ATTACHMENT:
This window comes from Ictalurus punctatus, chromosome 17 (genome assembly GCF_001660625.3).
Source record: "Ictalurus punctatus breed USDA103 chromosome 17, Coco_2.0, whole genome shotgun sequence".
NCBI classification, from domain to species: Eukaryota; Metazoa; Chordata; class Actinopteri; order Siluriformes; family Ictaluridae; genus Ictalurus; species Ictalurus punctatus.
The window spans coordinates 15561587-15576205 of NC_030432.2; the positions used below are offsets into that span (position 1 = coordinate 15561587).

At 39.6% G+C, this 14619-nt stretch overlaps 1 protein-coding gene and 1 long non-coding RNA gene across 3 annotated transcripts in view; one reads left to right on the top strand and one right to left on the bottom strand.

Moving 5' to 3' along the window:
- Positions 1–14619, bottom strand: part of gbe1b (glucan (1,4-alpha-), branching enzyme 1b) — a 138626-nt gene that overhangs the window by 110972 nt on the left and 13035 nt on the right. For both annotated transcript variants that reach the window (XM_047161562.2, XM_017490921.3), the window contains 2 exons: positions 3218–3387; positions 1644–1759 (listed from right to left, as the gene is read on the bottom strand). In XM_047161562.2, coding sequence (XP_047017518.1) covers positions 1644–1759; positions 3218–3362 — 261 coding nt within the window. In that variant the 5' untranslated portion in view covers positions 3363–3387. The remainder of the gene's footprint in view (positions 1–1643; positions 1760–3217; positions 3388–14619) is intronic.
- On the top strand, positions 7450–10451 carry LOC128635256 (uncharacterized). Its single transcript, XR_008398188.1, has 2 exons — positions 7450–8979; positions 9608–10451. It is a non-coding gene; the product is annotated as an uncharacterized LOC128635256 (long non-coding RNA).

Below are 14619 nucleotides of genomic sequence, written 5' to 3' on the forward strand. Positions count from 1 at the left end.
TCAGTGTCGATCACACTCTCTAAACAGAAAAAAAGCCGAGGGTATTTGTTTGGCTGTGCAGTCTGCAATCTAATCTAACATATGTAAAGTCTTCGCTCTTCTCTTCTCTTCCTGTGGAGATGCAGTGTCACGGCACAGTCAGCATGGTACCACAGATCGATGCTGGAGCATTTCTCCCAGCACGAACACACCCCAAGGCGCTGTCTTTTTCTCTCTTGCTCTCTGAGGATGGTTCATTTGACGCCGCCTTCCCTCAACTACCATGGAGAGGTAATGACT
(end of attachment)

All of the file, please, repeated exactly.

This window comes from Ictalurus punctatus, chromosome 17 (genome assembly GCF_001660625.3).
Source record: "Ictalurus punctatus breed USDA103 chromosome 17, Coco_2.0, whole genome shotgun sequence".
NCBI classification, from domain to species: Eukaryota; Metazoa; Chordata; class Actinopteri; order Siluriformes; family Ictaluridae; genus Ictalurus; species Ictalurus punctatus.
The window spans coordinates 15561587-15576205 of NC_030432.2; the positions used below are offsets into that span (position 1 = coordinate 15561587).

At 39.6% G+C, this 14619-nt stretch overlaps 1 protein-coding gene and 1 long non-coding RNA gene across 3 annotated transcripts in view; one reads left to right on the top strand and one right to left on the bottom strand.

Moving 5' to 3' along the window:
- Positions 1–14619, bottom strand: part of gbe1b (glucan (1,4-alpha-), branching enzyme 1b) — a 138626-nt gene that overhangs the window by 110972 nt on the left and 13035 nt on the right. For both annotated transcript variants that reach the window (XM_047161562.2, XM_017490921.3), the window contains 2 exons: positions 3218–3387; positions 1644–1759 (listed from right to left, as the gene is read on the bottom strand). In XM_047161562.2, coding sequence (XP_047017518.1) covers positions 1644–1759; positions 3218–3362 — 261 coding nt within the window. In that variant the 5' untranslated portion in view covers positions 3363–3387. The remainder of the gene's footprint in view (positions 1–1643; positions 1760–3217; positions 3388–14619) is intronic.
- On the top strand, positions 7450–10451 carry LOC128635256 (uncharacterized). Its single transcript, XR_008398188.1, has 2 exons — positions 7450–8979; positions 9608–10451. It is a non-coding gene; the product is annotated as an uncharacterized LOC128635256 (long non-coding RNA).

Below are 14619 nucleotides of genomic sequence, written 5' to 3' on the forward strand. Positions count from 1 at the left end.
TCAGTGTCGATCACACTCTCTAAACAGAAAAAAAGCCGAGGGTATTTGTTTGGCTGTGCAGTCTGCAATCTAATCTAACATATGTAAAGTCTTCGCTCTTCTCTTCTCTTCCTGTGGAGATGCAGTGTCACGGCACAGTCAGCATGGTACCACAGATCGATGCTGGAGCATTTCTCCCAGCACGAACACACCCCAAGGCGCTGTCTTTTTCTCTCTTGCTCTCTGAGGATGGTTCATTTGACGCCGCCTTCCCTCAACTACCATGGAGAGGTAATGACT